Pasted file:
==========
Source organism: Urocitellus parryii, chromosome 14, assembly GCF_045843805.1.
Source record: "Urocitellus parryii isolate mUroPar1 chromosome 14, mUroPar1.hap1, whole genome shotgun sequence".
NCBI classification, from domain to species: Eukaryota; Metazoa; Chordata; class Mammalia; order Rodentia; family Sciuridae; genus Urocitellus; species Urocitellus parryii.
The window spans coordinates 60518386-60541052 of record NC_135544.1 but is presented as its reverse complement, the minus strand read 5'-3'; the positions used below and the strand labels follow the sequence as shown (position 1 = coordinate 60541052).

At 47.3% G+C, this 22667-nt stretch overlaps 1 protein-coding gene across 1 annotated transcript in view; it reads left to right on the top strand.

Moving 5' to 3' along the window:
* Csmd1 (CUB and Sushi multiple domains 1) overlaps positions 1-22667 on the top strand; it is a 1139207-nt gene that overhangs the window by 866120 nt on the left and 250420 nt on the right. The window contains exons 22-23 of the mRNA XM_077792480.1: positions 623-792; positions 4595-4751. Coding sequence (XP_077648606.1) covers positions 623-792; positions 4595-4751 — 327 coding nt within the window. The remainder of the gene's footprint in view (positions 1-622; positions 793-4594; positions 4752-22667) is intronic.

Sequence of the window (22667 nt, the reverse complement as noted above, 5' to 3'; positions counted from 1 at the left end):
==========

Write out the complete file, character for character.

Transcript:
Source organism: Urocitellus parryii, chromosome 14, assembly GCF_045843805.1.
Source record: "Urocitellus parryii isolate mUroPar1 chromosome 14, mUroPar1.hap1, whole genome shotgun sequence".
NCBI classification, from domain to species: Eukaryota; Metazoa; Chordata; class Mammalia; order Rodentia; family Sciuridae; genus Urocitellus; species Urocitellus parryii.
The window spans coordinates 60518386-60541052 of record NC_135544.1 but is presented as its reverse complement, the minus strand read 5'-3'; the positions used below and the strand labels follow the sequence as shown (position 1 = coordinate 60541052).

At 47.3% G+C, this 22667-nt stretch overlaps 1 protein-coding gene across 1 annotated transcript in view; it reads left to right on the top strand.

Moving 5' to 3' along the window:
* Csmd1 (CUB and Sushi multiple domains 1) overlaps positions 1-22667 on the top strand; it is a 1139207-nt gene that overhangs the window by 866120 nt on the left and 250420 nt on the right. The window contains exons 22-23 of the mRNA XM_077792480.1: positions 623-792; positions 4595-4751. Coding sequence (XP_077648606.1) covers positions 623-792; positions 4595-4751 — 327 coding nt within the window. The remainder of the gene's footprint in view (positions 1-622; positions 793-4594; positions 4752-22667) is intronic.

Sequence of the window (22667 nt, the reverse complement as noted above, 5' to 3'; positions counted from 1 at the left end):